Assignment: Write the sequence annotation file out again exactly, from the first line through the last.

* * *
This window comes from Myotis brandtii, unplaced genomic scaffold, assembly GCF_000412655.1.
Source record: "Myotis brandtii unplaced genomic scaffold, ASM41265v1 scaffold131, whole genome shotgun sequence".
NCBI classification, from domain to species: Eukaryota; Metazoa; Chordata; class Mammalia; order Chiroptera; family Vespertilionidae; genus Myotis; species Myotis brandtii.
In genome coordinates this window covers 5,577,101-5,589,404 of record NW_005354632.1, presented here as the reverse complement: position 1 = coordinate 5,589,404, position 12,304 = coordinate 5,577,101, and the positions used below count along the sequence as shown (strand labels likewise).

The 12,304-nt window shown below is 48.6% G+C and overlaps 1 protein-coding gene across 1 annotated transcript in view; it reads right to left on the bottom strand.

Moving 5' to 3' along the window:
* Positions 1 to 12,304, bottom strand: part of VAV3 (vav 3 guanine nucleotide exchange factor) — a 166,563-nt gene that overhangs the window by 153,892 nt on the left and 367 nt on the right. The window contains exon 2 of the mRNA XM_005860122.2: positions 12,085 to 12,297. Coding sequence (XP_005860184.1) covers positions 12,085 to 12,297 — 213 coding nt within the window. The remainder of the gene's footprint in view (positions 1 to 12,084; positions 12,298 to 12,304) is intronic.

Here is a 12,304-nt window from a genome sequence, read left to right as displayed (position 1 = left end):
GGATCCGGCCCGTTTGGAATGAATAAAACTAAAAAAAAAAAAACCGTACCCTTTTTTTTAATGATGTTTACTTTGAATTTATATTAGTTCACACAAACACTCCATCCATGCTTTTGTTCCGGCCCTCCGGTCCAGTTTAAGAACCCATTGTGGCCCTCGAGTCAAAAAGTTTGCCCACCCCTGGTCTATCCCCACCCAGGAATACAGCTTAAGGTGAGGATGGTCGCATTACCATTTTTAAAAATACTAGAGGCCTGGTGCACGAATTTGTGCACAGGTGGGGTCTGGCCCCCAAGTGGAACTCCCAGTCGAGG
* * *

This window comes from Myotis brandtii, unplaced genomic scaffold, assembly GCF_000412655.1.
Source record: "Myotis brandtii unplaced genomic scaffold, ASM41265v1 scaffold131, whole genome shotgun sequence".
NCBI classification, from domain to species: Eukaryota; Metazoa; Chordata; class Mammalia; order Chiroptera; family Vespertilionidae; genus Myotis; species Myotis brandtii.
In genome coordinates this window covers 5,577,101-5,589,404 of record NW_005354632.1, presented here as the reverse complement: position 1 = coordinate 5,589,404, position 12,304 = coordinate 5,577,101, and the positions used below count along the sequence as shown (strand labels likewise).

The 12,304-nt window shown below is 48.6% G+C and overlaps 1 protein-coding gene across 1 annotated transcript in view; it reads right to left on the bottom strand.

Moving 5' to 3' along the window:
* Positions 1 to 12,304, bottom strand: part of VAV3 (vav 3 guanine nucleotide exchange factor) — a 166,563-nt gene that overhangs the window by 153,892 nt on the left and 367 nt on the right. The window contains exon 2 of the mRNA XM_005860122.2: positions 12,085 to 12,297. Coding sequence (XP_005860184.1) covers positions 12,085 to 12,297 — 213 coding nt within the window. The remainder of the gene's footprint in view (positions 1 to 12,084; positions 12,298 to 12,304) is intronic.

Here is a 12,304-nt window from a genome sequence, read left to right as displayed (position 1 = left end):
GGATCCGGCCCGTTTGGAATGAATAAAACTAAAAAAAAAAAAACCGTACCCTTTTTTTTAATGATGTTTACTTTGAATTTATATTAGTTCACACAAACACTCCATCCATGCTTTTGTTCCGGCCCTCCGGTCCAGTTTAAGAACCCATTGTGGCCCTCGAGTCAAAAAGTTTGCCCACCCCTGGTCTATCCCCACCCAGGAATACAGCTTAAGGTGAGGATGGTCGCATTACCATTTTTAAAAATACTAGAGGCCTGGTGCACGAATTTGTGCACAGGTGGGGTCTGGCCCCCAAGTGGAACTCCCAGTCGAGG